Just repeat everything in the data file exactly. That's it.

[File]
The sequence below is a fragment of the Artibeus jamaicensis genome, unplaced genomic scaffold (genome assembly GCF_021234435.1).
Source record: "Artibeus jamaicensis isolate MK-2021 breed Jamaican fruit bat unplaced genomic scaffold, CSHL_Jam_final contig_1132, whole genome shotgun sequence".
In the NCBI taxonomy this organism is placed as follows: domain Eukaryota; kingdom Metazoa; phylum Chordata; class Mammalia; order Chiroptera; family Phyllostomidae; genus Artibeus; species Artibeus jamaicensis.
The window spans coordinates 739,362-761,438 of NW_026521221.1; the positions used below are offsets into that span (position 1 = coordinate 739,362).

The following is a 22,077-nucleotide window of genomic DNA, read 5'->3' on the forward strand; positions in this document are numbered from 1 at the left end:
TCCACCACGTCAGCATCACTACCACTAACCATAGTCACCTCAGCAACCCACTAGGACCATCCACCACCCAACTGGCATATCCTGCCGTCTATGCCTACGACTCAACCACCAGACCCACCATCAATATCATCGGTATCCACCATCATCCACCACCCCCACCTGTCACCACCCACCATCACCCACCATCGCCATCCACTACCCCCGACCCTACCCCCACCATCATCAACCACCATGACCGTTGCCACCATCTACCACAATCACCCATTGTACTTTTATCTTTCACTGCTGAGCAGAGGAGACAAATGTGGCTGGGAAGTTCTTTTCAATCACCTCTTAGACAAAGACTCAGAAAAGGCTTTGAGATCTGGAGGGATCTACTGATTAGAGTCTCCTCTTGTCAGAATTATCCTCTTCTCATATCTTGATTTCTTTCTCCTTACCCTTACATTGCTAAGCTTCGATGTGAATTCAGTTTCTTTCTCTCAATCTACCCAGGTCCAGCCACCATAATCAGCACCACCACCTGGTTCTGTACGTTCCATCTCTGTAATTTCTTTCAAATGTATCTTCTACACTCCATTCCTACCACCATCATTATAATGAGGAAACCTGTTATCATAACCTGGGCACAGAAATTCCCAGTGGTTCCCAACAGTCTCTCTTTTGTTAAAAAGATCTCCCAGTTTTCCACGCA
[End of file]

The sequence below is a fragment of the Artibeus jamaicensis genome, unplaced genomic scaffold (genome assembly GCF_021234435.1).
Source record: "Artibeus jamaicensis isolate MK-2021 breed Jamaican fruit bat unplaced genomic scaffold, CSHL_Jam_final contig_1132, whole genome shotgun sequence".
In the NCBI taxonomy this organism is placed as follows: domain Eukaryota; kingdom Metazoa; phylum Chordata; class Mammalia; order Chiroptera; family Phyllostomidae; genus Artibeus; species Artibeus jamaicensis.
The window spans coordinates 739,362-761,438 of NW_026521221.1; the positions used below are offsets into that span (position 1 = coordinate 739,362).

The following is a 22,077-nucleotide window of genomic DNA, read 5'->3' on the forward strand; positions in this document are numbered from 1 at the left end:
TCCACCACGTCAGCATCACTACCACTAACCATAGTCACCTCAGCAACCCACTAGGACCATCCACCACCCAACTGGCATATCCTGCCGTCTATGCCTACGACTCAACCACCAGACCCACCATCAATATCATCGGTATCCACCATCATCCACCACCCCCACCTGTCACCACCCACCATCACCCACCATCGCCATCCACTACCCCCGACCCTACCCCCACCATCATCAACCACCATGACCGTTGCCACCATCTACCACAATCACCCATTGTACTTTTATCTTTCACTGCTGAGCAGAGGAGACAAATGTGGCTGGGAAGTTCTTTTCAATCACCTCTTAGACAAAGACTCAGAAAAGGCTTTGAGATCTGGAGGGATCTACTGATTAGAGTCTCCTCTTGTCAGAATTATCCTCTTCTCATATCTTGATTTCTTTCTCCTTACCCTTACATTGCTAAGCTTCGATGTGAATTCAGTTTCTTTCTCTCAATCTACCCAGGTCCAGCCACCATAATCAGCACCACCACCTGGTTCTGTACGTTCCATCTCTGTAATTTCTTTCAAATGTATCTTCTACACTCCATTCCTACCACCATCATTATAATGAGGAAACCTGTTATCATAACCTGGGCACAGAAATTCCCAGTGGTTCCCAACAGTCTCTCTTTTGTTAAAAAGATCTCCCAGTTTTCCACGCA